“Yes. It was $2,696 dollars and twenty cents.” I wondered how much that was in today’s money; but it didn’t matter.
“Thank you so much for finding that information for me.” I tried to keep my voice positive.
“No problem at all. Anything else I can help you with?” You could call a suicide hot line and they would ask you that same question.
“That’s all. Thanks again.” I slowly hung up the receiver. I had come to the end of my quest. I was no worse off, although it felt like I had just lost something. After a moment, I shook my head and exhaled. I had at least done myself credit to follow through and cut a little red tape. Time to move on.
And that Victorian house? My husband swore he had seen the ghost of an old man several times in the upstairs hallway. We renovated it and sold it after only nine months for a tidy profit. I hadn’t lost my benefits; I had reinvested them in a haunted house. Sounds about right.
What our eyes can’t see, our heart sees clearly. The beauty of a person is not just in their physical appearance. It’s also the tenderness of their heart, the compassion in their life, and the selfless way they treat others. These are the things our heart sees.
Growth in life happens when we push past the limits of our self-confidence and discover how much further we can go. Don’t doubt what you have never attempted. It may add another step forward in your self-confidence.
Having vision in life is more than being able to see. It’s being able to find the path to a dream that others only imagine. It doesn’t fear failure, it fears complacency. Vision sees farther than tomorrow and is willing to lead others to it.
Don’t be afraid to stand up for what you believe. Your voice may not be the loudest one heard, but it may be the one that begins the chant of many. Often, hidden behind the loudest voices we hear are many softer voices that believe as you do. Be the one that stands up and leads.
Love never forgets. No matter how many miles apart, how much time may pass or the number of people you will meet you’ll always remember the voice of someone you love, even if it’s spoken from Heaven.
The most intriguing footprints in the sand are not the largest ones, but the smallest ones. The larger ones may be deeper, but the smallest ones see a different joy every day.
I sat in the car dreading to go inside. I was overdue by ten years, so why go in now? Worse yet, I wasn’t any more prepared to be there than I had been a decade earlier. For years I had regularly passed by the neo-classical grey stone building set behind a car dealership on Kingston Pike, often thinking I should stop. Now I was parked in front of it. The two-story structure looked more like the executive offices of a corporation than a government building. Only the block letters attached to the façade gave away its bureaucratic identity: SOCIAL SECURITY ADMINISTRATION.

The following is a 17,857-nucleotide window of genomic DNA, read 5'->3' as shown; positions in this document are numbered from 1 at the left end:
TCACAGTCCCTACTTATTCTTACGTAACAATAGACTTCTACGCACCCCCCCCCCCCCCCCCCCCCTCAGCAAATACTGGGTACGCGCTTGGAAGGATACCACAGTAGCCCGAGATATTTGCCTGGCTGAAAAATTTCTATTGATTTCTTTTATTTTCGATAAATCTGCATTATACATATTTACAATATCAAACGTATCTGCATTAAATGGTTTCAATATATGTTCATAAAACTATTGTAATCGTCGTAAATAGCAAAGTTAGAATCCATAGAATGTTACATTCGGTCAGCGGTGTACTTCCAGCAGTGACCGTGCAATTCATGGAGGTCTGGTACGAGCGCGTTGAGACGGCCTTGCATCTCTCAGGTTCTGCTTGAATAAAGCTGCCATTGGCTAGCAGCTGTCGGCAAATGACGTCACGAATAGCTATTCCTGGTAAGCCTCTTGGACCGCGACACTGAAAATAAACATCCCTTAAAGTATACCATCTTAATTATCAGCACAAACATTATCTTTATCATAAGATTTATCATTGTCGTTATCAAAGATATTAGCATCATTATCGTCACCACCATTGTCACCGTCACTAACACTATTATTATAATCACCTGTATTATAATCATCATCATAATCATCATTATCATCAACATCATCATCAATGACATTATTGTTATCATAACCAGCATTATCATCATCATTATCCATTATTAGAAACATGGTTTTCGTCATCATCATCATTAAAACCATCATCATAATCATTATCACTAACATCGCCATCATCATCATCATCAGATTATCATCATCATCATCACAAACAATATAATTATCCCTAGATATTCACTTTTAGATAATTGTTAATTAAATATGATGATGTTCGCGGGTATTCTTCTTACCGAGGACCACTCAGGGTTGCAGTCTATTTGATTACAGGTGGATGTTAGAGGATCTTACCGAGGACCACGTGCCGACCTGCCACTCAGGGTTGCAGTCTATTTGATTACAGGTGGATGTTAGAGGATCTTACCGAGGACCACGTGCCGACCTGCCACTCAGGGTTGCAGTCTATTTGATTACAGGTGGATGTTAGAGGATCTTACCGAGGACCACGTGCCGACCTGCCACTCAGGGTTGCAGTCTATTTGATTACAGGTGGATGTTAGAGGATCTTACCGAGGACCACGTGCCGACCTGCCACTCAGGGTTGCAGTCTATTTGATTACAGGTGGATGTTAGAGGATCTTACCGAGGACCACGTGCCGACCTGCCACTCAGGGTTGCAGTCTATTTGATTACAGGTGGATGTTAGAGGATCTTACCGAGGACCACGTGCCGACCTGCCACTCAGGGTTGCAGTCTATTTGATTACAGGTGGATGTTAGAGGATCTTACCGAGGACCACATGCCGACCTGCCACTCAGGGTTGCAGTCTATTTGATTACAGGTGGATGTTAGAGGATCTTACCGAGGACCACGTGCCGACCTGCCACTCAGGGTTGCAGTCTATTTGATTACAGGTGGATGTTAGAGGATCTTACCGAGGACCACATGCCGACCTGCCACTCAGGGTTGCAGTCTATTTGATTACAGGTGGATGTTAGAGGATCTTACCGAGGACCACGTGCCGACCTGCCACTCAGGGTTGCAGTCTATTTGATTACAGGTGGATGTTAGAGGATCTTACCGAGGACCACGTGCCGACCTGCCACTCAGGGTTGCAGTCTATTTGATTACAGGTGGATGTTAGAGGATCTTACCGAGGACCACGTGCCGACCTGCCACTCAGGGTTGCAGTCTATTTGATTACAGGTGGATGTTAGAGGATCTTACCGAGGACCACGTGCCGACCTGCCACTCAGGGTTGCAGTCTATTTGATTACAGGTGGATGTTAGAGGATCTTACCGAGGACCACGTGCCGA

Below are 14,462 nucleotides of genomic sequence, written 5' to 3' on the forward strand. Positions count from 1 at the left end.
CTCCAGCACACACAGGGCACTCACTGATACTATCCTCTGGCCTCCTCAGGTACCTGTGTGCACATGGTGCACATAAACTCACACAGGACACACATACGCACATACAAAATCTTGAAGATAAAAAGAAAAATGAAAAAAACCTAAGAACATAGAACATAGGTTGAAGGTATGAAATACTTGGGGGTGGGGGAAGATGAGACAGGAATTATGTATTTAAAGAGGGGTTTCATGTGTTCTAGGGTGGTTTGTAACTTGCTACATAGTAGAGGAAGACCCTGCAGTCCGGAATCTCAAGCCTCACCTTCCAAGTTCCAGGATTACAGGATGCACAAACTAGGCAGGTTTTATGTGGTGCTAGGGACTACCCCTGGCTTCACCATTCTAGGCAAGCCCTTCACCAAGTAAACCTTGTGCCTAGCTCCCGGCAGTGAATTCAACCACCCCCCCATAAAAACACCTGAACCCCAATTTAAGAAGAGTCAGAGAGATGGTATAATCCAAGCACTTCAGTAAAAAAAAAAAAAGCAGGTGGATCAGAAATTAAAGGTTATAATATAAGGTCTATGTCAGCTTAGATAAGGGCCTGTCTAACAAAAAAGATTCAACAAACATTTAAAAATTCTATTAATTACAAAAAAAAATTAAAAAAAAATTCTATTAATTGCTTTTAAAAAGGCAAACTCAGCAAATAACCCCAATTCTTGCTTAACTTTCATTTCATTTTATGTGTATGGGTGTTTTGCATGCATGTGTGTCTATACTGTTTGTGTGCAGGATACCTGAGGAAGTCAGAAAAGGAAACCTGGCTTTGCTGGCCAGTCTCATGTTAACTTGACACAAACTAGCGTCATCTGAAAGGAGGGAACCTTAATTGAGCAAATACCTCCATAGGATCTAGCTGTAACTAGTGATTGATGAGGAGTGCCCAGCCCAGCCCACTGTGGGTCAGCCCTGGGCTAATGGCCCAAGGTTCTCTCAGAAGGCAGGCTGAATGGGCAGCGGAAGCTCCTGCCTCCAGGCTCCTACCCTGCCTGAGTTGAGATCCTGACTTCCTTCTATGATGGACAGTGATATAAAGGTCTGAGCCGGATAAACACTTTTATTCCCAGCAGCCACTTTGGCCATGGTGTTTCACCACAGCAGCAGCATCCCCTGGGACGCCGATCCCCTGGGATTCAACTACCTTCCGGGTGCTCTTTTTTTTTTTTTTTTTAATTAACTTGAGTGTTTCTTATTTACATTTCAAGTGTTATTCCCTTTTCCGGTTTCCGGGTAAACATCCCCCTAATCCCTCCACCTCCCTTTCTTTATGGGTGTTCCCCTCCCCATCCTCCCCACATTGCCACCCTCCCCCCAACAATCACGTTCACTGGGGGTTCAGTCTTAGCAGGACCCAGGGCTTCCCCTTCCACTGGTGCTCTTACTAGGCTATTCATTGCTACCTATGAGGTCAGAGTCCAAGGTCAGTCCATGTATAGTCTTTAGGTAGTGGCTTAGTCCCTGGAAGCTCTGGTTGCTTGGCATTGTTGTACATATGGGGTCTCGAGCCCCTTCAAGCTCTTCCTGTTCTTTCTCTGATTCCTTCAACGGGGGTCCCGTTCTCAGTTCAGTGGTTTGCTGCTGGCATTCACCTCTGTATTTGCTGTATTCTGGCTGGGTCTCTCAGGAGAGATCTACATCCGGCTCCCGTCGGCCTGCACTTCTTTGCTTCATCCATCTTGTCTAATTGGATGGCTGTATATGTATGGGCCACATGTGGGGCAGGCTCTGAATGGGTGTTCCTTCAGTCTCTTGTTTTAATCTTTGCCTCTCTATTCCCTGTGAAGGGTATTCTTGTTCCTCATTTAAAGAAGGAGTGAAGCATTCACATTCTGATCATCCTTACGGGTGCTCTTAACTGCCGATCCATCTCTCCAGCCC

I took a deep breath and slowly exhaled as I glanced at the bulging Pentax folder containing Social Security mailings that was on the passenger seat. Little of it was helpful, but it was all I had. I checked my watch. Almost noon. It was time to go in. I snatched up the file and shouldered my purse. Out of the car I clicked the door lock and started off towards the glass-walled entryway. Reaching into my purse I fingered my birth certificate and passport to reassure myself I could prove who I was if nothing else.
At the door, I glanced back over my shoulder to see if anyone else was coming, but there was no one around. I thought the place would be very busy on a Monday. An hour earlier I had called the agency with the foolish notion I could make an appointment to avoid the crowds. After enduring a long-winded menu of irrelevant options, I was told my wait time to speak to a human being (agent) was 45 minutes. I could make the drive in less time, so I took off. When I first pulled into the lot I cringed to see there weren’t any spaces in the first few rows. Looking more closely, I realized they were all the same two makes of cars and trucks sold by the dealership in front. Chuckling at my stupidity, I drove on and had mhy pick of parking spots.
Now, entering the building, I followed the ceramic-tiled hallway that led to a waiting area where about fifty people sat facing me. The person in charge appeared to be a security guard who was seated behind a counter on one side of the doorway. On the other side stood two machines bearing signs that read, Check In Here. A middle-aged woman was using the first one, so I went around to the second and tentatively pressed the Start button on the glass, worried that I wouldn’t have the right responses. The first screens were straightforward enough: preferred language, name, social security number. The final screen was more challenging: What is the reason for your visit? I wasn’t there to apply for any benefits, or to change my name, or to replace my social security card, or any other listed purpose. The last option was the only one that fit: Other Business. I hit that. Fortunately, I wasn’t asked for any details and the machine spat out a slip of paper with a number printed on it: O366. It seemed depressingly high.